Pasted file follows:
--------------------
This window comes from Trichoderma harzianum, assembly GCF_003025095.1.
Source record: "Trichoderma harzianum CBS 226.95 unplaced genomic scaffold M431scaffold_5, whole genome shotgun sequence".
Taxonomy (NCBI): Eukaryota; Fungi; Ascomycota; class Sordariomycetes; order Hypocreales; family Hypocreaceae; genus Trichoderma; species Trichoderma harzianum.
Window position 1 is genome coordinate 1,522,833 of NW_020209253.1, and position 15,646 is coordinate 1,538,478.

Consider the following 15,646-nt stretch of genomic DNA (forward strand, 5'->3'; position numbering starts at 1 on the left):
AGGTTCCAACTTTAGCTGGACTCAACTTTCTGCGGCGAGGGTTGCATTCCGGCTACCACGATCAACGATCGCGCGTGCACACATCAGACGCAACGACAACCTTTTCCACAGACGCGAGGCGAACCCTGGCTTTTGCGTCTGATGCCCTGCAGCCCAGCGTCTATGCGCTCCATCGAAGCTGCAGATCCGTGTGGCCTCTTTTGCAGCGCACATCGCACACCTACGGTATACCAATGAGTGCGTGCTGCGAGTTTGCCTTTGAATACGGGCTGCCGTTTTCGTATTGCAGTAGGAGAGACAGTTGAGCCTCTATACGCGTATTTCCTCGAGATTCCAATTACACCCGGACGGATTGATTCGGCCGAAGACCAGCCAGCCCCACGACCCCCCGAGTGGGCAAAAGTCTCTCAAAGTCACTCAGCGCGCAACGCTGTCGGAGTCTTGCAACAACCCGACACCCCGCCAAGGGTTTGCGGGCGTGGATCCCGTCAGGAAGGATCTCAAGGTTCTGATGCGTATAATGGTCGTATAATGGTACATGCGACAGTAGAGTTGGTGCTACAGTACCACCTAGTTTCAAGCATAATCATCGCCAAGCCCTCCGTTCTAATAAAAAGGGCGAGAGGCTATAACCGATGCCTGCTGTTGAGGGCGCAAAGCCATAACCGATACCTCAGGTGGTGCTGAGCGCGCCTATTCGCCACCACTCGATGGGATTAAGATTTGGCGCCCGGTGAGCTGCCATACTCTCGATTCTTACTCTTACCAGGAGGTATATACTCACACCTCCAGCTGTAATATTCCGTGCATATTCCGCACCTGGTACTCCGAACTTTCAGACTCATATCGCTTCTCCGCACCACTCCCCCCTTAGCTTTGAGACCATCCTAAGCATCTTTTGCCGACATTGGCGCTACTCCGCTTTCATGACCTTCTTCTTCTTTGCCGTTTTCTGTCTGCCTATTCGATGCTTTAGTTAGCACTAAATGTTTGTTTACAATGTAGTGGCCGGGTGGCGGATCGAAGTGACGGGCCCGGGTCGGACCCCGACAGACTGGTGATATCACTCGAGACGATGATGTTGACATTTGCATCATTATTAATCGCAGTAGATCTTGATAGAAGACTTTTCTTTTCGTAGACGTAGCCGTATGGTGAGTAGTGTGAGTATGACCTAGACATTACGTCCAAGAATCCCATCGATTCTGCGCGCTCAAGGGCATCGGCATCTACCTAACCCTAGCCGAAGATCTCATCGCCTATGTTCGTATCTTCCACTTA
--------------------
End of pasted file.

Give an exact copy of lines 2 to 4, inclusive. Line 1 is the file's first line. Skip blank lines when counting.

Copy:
Source record: "Trichoderma harzianum CBS 226.95 unplaced genomic scaffold M431scaffold_5, whole genome shotgun sequence".
Taxonomy (NCBI): Eukaryota; Fungi; Ascomycota; class Sordariomycetes; order Hypocreales; family Hypocreaceae; genus Trichoderma; species Trichoderma harzianum.
Window position 1 is genome coordinate 1,522,833 of NW_020209253.1, and position 15,646 is coordinate 1,538,478.